Art exhibitions start with an opening night and run for 1-2 months. The ideas for an art exhibition arise from collaboration. Tedd says they want to offer something people can relate to and understand – that exhibits should be approachable, fun, and family-friendly. Josie adds that their exhibitions show how many different artistic styles are possible within a single theme. People can appreciate the wide range of approaches to a subject, from traditional paintings to manga-style drawings to artisan-crafted goods. For the Felinity show, Jenny Hearns provides cat-shaped pillows in soft cat-print fabrics, and Robyn Lynn Smith offers ceramic objets d’art along feline lines. 

For artists and makers, calls for entry are listed on the Cocoon Art Space website and social media. Cocoon issues a newsletter for current customers and artists. When I asked how Josie and Tedd find their artists, they also said that “creatives know other creatives, so there is a lot of connection that forms by word of mouth.” Yet another reason to drop by Michigan art events and visit Cocoon Art Space…

What’s happening at Cocoon Art Space during ArtPrize?

Opening with a September 14th reception from 6 – 8 pm, Cocoon Art Space will host the works of two ArtPrize artists, Jenny Hearns and Mariana Barros. Asked how they selected these artists, Josie said they were seeking Michigan artists and works not typical of what is usually shown in the space. The large, colorful abstract works Mariana Barros submitted to Cocoon were a good fit, as were Jenny Hearns’ creation of smaller alphabet-based pieces (which together make up a larger work). As always, Josie and Tedd were looking to include a variety of art styles.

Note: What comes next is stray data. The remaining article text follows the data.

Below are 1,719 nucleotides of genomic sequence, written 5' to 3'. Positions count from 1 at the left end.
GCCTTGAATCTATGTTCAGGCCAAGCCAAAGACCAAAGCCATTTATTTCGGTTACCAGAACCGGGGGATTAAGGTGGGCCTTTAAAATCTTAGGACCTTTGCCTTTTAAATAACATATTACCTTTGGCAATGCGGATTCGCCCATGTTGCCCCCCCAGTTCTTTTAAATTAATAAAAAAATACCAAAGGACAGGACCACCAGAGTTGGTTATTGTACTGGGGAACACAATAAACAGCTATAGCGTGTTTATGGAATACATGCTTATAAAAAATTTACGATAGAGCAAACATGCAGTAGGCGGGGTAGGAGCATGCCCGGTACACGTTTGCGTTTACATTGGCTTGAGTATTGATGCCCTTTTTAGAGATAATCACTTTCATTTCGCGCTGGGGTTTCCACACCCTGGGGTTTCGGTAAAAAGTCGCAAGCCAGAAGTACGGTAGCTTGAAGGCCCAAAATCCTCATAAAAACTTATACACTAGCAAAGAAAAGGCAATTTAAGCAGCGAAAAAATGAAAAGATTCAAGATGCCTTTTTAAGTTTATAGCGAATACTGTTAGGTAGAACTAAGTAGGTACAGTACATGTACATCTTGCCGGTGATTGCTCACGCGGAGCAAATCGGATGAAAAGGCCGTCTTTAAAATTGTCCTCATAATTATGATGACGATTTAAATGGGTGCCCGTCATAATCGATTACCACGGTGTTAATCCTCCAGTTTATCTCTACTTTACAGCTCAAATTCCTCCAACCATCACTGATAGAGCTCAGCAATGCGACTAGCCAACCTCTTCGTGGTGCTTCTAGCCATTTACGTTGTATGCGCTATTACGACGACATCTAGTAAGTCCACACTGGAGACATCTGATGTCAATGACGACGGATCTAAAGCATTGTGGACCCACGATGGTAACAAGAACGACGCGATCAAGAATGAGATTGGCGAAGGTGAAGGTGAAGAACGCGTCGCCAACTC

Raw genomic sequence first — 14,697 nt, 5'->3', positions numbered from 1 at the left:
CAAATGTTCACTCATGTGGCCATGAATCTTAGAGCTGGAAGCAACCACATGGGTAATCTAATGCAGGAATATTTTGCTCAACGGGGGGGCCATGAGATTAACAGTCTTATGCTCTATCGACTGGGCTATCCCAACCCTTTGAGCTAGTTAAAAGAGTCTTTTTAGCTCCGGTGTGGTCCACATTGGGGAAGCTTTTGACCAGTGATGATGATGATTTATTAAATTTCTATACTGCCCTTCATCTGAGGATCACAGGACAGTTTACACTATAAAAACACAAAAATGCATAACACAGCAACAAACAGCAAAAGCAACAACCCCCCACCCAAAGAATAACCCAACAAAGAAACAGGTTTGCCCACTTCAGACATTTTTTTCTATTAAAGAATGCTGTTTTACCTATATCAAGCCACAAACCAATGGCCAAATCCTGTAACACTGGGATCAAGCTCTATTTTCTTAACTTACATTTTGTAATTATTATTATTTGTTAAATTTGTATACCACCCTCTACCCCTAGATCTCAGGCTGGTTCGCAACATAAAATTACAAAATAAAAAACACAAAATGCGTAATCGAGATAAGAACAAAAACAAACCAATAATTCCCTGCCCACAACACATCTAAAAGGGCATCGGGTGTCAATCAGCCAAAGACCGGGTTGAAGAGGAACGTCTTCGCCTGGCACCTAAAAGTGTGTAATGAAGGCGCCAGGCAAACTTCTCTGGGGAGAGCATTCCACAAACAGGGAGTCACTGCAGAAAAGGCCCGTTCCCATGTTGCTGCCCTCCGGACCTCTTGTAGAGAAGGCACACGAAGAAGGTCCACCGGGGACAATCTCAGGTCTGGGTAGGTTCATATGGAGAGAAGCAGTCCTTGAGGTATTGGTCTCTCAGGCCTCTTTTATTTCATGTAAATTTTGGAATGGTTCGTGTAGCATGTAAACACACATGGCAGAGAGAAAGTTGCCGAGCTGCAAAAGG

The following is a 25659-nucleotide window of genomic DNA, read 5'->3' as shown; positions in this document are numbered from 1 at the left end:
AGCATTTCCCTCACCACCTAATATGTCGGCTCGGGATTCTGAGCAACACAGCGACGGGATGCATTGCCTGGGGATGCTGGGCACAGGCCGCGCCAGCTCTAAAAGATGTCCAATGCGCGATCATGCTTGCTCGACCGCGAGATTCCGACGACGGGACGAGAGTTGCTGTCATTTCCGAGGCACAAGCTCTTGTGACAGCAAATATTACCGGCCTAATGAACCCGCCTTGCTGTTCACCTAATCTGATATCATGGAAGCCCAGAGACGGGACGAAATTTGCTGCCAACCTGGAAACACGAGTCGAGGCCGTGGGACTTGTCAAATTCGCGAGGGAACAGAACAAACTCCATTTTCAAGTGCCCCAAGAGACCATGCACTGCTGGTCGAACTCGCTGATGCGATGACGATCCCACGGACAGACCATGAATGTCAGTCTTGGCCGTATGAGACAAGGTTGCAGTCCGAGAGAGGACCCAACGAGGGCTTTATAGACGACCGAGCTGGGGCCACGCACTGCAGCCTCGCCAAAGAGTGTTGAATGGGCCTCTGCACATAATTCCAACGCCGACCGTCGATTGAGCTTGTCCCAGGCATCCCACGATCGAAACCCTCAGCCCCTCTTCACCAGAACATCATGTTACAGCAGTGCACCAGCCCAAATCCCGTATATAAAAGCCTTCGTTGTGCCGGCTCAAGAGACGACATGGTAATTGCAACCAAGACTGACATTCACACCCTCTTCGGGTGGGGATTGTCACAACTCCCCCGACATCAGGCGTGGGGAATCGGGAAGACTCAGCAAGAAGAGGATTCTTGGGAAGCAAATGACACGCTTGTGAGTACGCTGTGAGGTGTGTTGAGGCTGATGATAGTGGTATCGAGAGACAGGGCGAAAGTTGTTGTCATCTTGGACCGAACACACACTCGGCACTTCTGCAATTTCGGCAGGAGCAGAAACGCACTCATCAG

In addition, Tedd’s mixed media exhibit, Evolutionaries, will run the month of September, featuring an evolutionary interaction between the animal kingdom and humans. The exhibition opens with a reception on Friday, September 1, from 6 – 8 pm.  

Where does it all go from here?

There’s a distinctly social element to Josie and Tedd. In the future, they would love to host creative gatherings for artists in the shop. They note the importance to artists of sharing ideas and resources - what might work for one artist could benefit others. One artist’s work can inspire a new direction for another. They say, “It’s always exciting to see people in the space on opening nights for exhibitions. It’s exciting to see new art coming through.” 

What are the best moments?

I asked Josie, “What are the most gratifying moments you’ve had since opening Cocoon Art Space?” Her reply was, “Definite highlights include: opening nights, selling art, and building a creative space for artists and the community to enjoy.” She added, “When people come into the shop, not having seen or heard our tagline, they use those words to describe this space. We are trying to create a comfortable sense of home. We get that comment from people, and it’s gratifying – you can get up close to the art and be at ease.” People are having the experience Josie and Tedd most hoped to create.

The Rapidian, a program of the 501(c)3 nonprofit Community Media Center, relies on the community’s support to help cover the cost of training reporters and publishing content.

We need your help.

If each of our readers and content creators who values this community platform help support its creation and maintenance, The Rapidian can continue to educate and facilitate a conversation around issues for years to come.

Please support The Rapidian and make a contribution today.

Comments, like all content, are held to The Rapidian standards of civility and open identity as outlined in our Terms of Use and Values Statement. We reserve the right to remove any content that does not hold to these standards.